Strategic thinking: Coolidge v Cheshire Cat

DisneyCheshireCat225px-Calvin_Coolidge_photo_portrait_head_and_shouldersOne thread on The Hannibal Blog, as regular readers know, is strategy. That’s because strategy (as distinct from tactics, which is also important) is so important in achieving success. Genius tactics in service of the wrong strategy leads to disaster, as it did for the main character in my forthcoming book, Hannibal of Carthage.

Mark Hurst over at Good Experience has an amusing and insightful post on strategy as opposed to tactics. (Mark, by the way, also runs Gel, an ideas conference and a mini-TED, as it were.)

On one hand, Mark quotes Calvin Coolidge, our 30th (as well as 30th-most-impressive) president:

Nothing in this world can take the place of persistence. Talent will not; nothing is more common than unsuccessful people with talent. Genius will not; unrewarded genius is almost a proverb. Education will not; the world is full of educated derelicts. Persistence and determination alone are omnipotent.

If I may reflect on my guy, Hannibal: He had remarkable persistence: Leading an army of elephants over the Alps, defeating the Romans, staying undefeated in Italy for 16 years!!

The trouble with the Coolidge take on success is, as Mark points out, that the effectiveness of persistence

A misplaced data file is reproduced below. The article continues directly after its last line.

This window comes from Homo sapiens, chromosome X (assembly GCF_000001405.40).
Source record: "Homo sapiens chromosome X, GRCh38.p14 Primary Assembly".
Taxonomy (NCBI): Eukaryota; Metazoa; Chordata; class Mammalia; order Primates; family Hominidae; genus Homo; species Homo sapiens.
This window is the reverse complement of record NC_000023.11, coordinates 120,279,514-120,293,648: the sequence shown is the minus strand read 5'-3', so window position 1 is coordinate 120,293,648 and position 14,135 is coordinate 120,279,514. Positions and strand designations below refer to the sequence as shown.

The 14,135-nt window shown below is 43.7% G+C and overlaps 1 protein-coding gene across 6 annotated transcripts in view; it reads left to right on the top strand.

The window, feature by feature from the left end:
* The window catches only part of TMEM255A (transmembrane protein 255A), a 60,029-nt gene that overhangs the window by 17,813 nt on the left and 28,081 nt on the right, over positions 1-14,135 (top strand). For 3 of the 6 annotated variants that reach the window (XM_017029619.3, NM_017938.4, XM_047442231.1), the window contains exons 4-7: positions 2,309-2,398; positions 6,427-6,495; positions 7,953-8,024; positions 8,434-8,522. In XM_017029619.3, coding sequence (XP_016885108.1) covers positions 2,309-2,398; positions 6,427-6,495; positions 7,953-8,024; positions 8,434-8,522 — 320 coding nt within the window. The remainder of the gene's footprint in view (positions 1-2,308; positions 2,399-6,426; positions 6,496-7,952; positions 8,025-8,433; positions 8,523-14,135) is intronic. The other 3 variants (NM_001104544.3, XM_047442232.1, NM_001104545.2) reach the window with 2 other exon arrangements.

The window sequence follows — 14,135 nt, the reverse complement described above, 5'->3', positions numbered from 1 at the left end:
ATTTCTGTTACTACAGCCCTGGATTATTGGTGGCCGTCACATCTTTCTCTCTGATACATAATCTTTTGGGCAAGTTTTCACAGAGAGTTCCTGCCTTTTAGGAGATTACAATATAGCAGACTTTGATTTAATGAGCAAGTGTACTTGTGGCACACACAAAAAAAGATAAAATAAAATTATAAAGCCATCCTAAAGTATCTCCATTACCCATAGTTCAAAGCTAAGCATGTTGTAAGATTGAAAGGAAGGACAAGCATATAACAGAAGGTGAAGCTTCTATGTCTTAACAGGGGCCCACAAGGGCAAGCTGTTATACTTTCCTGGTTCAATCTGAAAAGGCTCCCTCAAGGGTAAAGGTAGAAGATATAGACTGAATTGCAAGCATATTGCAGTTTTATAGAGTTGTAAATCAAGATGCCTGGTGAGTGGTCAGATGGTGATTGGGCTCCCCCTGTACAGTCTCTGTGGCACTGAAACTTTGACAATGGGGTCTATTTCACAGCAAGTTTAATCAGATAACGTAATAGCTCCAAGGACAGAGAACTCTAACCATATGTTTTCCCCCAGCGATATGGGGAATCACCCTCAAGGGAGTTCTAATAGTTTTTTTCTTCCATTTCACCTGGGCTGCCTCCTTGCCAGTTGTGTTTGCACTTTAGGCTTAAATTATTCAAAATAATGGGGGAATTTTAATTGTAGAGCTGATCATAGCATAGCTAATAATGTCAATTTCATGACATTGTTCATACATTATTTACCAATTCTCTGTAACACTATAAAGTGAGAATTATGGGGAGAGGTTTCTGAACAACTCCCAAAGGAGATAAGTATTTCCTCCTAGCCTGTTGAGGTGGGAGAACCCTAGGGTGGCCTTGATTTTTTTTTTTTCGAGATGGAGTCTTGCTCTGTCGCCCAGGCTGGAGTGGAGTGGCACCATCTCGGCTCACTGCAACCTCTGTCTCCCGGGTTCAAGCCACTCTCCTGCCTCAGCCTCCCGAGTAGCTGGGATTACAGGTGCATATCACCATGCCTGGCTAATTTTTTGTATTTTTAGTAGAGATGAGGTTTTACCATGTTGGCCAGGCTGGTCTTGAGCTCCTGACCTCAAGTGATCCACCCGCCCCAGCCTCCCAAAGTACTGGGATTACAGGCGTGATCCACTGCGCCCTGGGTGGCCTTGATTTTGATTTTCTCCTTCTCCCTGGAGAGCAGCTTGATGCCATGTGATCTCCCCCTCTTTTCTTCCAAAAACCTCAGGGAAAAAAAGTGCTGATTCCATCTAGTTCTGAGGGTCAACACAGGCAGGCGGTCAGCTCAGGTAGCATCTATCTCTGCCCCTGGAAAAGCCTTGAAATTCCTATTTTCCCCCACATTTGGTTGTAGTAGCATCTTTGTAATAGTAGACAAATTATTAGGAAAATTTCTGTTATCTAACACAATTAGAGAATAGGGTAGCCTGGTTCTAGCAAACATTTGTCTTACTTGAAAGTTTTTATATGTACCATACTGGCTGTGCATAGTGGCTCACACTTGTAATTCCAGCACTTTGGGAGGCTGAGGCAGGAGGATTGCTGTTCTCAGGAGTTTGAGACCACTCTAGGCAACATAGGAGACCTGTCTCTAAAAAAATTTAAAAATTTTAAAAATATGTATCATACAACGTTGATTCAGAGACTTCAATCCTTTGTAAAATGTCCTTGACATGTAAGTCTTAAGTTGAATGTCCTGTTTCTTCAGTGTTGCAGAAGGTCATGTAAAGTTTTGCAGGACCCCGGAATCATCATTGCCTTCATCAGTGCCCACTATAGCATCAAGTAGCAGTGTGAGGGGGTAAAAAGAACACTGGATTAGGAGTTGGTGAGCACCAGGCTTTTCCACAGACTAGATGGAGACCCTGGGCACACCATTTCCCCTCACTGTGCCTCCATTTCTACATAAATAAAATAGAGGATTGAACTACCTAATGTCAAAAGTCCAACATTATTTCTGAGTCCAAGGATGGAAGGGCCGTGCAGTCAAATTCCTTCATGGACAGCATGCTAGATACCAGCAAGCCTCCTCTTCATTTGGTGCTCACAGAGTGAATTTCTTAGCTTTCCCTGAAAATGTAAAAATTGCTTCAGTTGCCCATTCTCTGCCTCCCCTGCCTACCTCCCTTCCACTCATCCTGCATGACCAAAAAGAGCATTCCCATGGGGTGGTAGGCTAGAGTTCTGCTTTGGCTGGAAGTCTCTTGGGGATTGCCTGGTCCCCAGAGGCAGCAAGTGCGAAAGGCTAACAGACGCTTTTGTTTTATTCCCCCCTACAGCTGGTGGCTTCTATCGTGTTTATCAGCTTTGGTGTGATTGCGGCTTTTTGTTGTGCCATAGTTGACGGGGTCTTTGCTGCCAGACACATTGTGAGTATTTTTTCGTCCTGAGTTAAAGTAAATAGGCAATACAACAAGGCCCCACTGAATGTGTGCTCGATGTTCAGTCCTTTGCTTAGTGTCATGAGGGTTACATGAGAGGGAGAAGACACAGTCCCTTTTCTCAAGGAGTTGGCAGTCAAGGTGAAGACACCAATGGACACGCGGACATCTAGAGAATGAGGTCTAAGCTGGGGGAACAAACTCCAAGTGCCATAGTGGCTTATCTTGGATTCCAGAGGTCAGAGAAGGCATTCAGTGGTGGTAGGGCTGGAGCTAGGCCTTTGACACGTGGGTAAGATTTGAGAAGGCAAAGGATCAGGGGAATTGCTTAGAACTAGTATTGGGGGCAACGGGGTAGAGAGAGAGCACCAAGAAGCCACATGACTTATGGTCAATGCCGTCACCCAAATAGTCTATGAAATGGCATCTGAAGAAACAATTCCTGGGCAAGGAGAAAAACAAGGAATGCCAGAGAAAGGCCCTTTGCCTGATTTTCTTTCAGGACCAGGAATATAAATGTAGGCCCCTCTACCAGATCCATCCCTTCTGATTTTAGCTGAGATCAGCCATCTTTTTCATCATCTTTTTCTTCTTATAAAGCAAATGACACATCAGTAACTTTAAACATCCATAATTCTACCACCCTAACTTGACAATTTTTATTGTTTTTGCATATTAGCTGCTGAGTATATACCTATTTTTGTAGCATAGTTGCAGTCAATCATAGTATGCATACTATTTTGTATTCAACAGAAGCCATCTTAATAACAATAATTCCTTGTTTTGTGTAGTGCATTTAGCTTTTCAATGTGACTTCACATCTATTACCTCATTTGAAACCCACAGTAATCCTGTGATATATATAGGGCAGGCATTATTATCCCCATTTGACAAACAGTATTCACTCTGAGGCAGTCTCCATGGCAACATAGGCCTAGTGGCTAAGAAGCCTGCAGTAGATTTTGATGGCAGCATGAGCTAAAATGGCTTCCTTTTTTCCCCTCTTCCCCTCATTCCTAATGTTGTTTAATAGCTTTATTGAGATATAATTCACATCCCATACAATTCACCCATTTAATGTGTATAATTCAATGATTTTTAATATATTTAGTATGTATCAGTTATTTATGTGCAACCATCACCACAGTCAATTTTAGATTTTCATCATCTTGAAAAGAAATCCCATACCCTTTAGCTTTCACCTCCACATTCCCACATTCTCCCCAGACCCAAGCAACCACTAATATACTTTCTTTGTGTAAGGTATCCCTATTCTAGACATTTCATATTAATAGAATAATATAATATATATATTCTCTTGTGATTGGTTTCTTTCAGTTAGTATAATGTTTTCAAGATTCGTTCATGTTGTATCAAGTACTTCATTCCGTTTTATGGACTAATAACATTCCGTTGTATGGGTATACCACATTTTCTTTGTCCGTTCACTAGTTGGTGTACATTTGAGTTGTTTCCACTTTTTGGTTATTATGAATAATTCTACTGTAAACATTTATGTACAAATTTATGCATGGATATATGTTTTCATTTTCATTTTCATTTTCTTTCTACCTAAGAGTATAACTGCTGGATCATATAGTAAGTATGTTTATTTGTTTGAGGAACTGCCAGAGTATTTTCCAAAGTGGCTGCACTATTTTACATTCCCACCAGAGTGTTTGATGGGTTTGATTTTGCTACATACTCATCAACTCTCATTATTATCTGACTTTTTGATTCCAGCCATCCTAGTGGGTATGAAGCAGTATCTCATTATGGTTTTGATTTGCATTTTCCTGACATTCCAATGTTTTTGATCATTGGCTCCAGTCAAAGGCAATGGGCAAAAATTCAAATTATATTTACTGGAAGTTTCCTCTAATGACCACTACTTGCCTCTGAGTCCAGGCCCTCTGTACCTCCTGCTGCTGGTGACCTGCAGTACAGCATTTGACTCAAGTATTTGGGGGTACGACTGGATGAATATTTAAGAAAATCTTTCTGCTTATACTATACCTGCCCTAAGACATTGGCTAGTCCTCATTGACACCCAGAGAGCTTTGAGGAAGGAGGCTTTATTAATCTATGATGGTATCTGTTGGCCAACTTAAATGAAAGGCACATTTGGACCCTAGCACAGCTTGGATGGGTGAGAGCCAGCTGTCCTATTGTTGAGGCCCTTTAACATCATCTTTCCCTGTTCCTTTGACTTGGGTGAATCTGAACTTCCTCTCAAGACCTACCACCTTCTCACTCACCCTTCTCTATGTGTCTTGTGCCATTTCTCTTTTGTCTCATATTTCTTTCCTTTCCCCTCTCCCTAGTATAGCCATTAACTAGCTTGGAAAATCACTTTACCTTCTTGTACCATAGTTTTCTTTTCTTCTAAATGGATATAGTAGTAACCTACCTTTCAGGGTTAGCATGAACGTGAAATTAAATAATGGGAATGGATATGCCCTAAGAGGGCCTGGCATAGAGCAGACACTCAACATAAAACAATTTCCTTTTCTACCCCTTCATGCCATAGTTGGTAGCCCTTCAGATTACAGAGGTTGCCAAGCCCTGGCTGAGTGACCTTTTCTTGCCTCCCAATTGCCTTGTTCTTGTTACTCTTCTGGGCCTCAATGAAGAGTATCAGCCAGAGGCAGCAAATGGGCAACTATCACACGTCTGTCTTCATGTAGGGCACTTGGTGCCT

depends on having the right direction. Without that one little element, the entire effort is for naught.

So Mark wheels out the Cheshire Cat, a sort of feline Clausewitz. Alice asks which way she should go, and the Cheshire Cat answers:

“That depends a good deal on where you want to get to,” said the Cat.

“I don’t much care where,” said Alice.

“Then it doesn’t matter which way you go,” said the Cat.

To Mark that means that

you have to stop and take time to find the direction. You can’t run while you’re reading the map.

To me it means that Hannibal was a bit like Alice. Yes, he knew that he wanted to defeat Rome (which was like saying “I want to achieve success”–ie, vague). But he did not know where he wanted to go (ie, how to go about defeating Rome).

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